Chinese history buff buys military secrets for $0.83

Lazy eyes listen


A retired military history buff was caught by surprise when he purchased books that turned out to be classified Chinese documents. The materials had been sold for scrap instead of being destroyed.

The story of a man with the surname Zhang was reported by the Chinese Ministry of State Security on social media last Thursday. The former worker in a state-owned enterprise is an enthusiastic collector of military-related books and newspapers, according to the ministry.

One of his recent acquisitions came from a recycling station in his community. As he was walking by, Zhang noticed two bags of books being loaded. He purchased four that seemed interesting for 6 yuan ($0.83).

Later at home, he noticed that the documents were marked ‘secret’ and ‘confidential’, so he decided to call the local office of the ministry, the report said. An investigation established that the books came from a nearby military unit.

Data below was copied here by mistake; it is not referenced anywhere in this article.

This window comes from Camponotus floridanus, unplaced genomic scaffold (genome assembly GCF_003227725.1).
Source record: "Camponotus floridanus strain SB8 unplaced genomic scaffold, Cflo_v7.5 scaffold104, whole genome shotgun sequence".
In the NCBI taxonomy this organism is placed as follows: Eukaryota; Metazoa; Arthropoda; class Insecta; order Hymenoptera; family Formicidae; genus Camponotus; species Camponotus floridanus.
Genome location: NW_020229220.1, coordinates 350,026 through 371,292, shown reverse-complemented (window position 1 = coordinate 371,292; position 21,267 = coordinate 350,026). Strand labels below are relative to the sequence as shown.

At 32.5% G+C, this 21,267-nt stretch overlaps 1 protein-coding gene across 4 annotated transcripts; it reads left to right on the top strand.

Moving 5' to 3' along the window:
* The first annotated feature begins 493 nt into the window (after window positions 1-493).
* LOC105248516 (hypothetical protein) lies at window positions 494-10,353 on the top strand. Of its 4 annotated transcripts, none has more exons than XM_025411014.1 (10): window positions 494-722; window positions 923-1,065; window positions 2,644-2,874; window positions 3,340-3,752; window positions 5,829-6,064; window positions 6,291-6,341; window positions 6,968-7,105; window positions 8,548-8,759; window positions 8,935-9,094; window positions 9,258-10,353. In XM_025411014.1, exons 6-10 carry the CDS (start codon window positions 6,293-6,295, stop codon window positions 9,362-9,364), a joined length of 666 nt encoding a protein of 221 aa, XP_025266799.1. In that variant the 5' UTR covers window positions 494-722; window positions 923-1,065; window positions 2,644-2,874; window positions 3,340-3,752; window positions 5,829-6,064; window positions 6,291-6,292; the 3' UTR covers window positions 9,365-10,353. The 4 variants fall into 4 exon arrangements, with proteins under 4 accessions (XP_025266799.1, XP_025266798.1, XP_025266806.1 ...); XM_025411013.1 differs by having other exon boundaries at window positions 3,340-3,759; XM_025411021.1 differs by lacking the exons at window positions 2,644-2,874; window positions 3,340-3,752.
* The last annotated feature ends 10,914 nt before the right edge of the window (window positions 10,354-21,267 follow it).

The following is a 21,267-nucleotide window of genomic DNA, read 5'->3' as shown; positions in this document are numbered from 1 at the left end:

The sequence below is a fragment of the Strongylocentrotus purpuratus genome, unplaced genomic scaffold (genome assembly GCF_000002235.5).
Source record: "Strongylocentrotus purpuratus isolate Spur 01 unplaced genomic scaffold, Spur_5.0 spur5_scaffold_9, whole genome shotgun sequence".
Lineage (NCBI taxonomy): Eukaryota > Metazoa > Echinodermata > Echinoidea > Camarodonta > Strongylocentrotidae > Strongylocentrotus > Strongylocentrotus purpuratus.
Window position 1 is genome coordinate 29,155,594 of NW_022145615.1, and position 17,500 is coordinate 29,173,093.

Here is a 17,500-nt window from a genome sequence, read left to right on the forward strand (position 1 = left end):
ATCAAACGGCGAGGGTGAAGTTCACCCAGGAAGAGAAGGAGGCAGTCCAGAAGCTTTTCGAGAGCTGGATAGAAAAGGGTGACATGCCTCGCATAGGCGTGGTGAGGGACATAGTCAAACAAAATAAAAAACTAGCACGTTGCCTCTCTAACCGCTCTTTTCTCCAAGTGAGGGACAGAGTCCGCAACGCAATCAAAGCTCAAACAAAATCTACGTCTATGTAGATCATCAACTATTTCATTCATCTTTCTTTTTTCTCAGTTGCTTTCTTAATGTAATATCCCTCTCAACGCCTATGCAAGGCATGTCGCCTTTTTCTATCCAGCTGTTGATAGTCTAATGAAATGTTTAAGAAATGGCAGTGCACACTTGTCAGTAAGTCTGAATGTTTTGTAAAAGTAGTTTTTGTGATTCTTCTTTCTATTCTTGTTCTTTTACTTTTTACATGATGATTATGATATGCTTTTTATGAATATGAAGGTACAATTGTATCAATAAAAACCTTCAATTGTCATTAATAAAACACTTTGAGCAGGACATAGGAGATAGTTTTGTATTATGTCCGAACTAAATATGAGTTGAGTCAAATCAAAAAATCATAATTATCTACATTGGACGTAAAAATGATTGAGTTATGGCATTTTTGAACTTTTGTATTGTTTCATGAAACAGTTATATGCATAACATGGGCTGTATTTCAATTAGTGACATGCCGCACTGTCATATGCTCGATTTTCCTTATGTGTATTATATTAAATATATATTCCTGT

Two military personnel surnamed Guo and Li were ordered to destroy several batches of documents, but sold them instead. The package weighed over 30kg and netted the soldiers roughly 20 yuan ($2.75).

The ministry said it has instructed employees of the recycling station on how to handle these types of incidents and worked with the military to ramp up secrecy procedures. The leak did not pose any serious security risks, the statement said, though the military employees were reprimanded for having a “weak sense of confidentiality.”

The story appears to be part of the ministry’s campaign to increase public awareness of the nation’s anti-espionage law. It was revised last year to introduce several changes, such as a requirement for telecommunications companies to cooperate with the state to prevent the dissemination of sensitive materials.